Union Carbide: Bhopal gas disaster

In 1984, a leak of poisonous gas from a pesticide factory in the Indian city of Bhopal killed more than 3,000 people and left an estimated 40,000 maimed or injured.

The cause of the disaster is still debated. The Indian government and local activists say that a lack of proper maintenance at the plant helped trigger the disaster. But Union Carbide, the US chemicals firm that owned the factory, has always denied negligence. It agreed to an out-of-court settlement of $470m in 1989 and was taken over by Dow Chemical.

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Survivors of the Bhopal disaster and activists taking part in a protest march in New Delhi

An apology was suddenly forthcoming on the 20th anniversary of the accident. Unfortunately it turned out to be a hoax.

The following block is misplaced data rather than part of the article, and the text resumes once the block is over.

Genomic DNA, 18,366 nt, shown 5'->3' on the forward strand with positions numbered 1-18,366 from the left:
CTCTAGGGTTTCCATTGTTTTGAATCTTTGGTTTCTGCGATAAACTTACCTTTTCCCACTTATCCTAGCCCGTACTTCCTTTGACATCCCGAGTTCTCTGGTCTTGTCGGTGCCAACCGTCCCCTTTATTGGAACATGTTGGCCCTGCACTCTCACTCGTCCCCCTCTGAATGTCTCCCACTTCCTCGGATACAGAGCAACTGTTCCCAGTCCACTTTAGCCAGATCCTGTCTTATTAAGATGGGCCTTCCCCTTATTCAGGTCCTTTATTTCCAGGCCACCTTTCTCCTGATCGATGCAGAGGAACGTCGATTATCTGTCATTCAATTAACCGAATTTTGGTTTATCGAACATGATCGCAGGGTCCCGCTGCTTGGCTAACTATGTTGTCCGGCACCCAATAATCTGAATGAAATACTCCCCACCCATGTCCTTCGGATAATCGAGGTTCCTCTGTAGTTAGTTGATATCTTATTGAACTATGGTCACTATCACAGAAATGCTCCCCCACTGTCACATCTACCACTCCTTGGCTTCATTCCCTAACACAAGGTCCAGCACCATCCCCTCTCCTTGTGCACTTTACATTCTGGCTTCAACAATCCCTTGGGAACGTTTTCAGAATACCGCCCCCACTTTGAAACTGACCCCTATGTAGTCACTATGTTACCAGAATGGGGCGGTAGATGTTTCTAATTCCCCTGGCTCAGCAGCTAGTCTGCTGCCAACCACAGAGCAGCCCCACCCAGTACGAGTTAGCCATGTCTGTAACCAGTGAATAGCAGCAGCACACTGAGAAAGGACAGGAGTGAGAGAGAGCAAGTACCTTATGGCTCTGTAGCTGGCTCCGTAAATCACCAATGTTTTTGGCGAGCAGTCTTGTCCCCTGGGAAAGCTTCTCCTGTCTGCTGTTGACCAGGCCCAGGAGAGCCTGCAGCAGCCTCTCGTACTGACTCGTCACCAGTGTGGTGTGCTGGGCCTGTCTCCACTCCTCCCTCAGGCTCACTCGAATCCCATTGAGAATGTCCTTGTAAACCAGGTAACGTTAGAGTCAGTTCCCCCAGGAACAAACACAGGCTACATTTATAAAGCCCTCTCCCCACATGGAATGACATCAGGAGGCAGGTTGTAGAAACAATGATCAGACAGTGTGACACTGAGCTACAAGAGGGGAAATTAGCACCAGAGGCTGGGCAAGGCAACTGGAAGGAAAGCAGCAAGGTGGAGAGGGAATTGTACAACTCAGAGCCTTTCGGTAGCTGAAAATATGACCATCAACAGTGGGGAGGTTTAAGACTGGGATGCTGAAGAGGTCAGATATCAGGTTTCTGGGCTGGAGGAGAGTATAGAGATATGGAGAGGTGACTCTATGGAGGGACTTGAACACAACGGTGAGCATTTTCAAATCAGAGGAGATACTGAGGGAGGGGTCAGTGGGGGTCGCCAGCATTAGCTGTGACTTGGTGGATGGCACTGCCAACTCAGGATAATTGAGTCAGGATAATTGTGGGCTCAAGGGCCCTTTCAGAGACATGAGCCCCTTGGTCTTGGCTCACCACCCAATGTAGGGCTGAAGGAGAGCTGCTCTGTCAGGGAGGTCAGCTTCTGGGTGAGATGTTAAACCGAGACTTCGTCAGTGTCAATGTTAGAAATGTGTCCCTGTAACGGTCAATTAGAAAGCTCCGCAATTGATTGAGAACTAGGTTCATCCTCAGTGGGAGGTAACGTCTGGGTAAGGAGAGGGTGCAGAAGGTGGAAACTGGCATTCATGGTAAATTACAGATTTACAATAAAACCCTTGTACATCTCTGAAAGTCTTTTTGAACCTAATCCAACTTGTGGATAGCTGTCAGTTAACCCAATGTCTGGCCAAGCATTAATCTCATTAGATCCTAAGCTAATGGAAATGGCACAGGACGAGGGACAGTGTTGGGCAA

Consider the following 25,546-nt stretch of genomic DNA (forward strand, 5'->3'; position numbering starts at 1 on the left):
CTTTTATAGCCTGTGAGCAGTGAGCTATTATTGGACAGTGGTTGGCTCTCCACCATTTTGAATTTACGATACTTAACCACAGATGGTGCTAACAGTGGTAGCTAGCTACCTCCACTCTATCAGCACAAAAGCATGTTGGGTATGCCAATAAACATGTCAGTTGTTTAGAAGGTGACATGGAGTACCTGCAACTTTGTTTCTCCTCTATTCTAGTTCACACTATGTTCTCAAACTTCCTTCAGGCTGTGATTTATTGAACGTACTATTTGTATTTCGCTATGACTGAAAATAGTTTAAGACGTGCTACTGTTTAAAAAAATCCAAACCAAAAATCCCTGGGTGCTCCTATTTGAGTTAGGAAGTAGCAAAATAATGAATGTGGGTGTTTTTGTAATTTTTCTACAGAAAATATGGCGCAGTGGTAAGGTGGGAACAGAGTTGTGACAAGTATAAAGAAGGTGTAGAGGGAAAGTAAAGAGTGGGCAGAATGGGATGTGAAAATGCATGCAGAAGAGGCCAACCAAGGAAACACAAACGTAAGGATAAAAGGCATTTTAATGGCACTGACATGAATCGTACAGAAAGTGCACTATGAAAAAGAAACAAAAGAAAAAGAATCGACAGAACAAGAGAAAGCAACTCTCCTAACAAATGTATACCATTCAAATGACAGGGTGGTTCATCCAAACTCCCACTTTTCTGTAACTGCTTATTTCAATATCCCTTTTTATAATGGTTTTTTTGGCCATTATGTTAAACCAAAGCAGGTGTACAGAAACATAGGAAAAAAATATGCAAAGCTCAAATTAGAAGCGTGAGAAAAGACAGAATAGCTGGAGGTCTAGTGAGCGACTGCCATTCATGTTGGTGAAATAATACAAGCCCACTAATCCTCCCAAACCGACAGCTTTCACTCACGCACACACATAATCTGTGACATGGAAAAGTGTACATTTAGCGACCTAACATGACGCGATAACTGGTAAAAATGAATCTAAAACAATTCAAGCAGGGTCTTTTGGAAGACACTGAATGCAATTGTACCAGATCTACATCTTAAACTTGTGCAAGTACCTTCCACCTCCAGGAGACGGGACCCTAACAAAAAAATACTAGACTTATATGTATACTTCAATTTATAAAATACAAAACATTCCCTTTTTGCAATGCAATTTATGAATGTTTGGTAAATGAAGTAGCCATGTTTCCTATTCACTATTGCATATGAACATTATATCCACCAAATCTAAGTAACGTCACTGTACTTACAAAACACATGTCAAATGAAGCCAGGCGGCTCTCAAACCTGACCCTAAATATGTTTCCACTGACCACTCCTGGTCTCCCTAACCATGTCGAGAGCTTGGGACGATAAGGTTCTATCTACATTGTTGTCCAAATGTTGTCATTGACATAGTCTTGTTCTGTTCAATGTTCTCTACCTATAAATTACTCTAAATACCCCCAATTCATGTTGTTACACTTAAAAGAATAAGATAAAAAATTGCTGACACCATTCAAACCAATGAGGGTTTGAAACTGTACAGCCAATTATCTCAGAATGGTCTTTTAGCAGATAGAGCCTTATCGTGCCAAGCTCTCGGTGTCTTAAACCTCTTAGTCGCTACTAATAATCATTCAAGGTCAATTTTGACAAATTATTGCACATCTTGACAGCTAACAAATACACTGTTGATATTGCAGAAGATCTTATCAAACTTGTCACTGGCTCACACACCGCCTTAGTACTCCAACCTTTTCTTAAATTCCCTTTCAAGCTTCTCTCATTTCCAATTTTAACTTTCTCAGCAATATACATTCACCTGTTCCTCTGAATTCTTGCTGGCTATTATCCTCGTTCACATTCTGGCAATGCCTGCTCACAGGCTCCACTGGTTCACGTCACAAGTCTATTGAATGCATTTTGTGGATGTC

Prof Helmreich thinks the company could easily have apologised without opening itself up to litigation.

"Every study shows that when a corporation apologises they're much less likely to be sued, to be protested, to be opposed in various ways.

"Apologising… tends to mollify people and end conflict."

But he admits the kind of people who get to the top of a major corporation aren't usually the types to put themselves in a position where they're conceding the moral high ground, even when it makes business sense.

"Corporation leaders have the same human instinct that prevents people from apologising: simply the desire not to subordinate and indebt oneself to someone else.... That's a reversal of respect and certain hierarchies that people find very difficult even when there's no legal cost."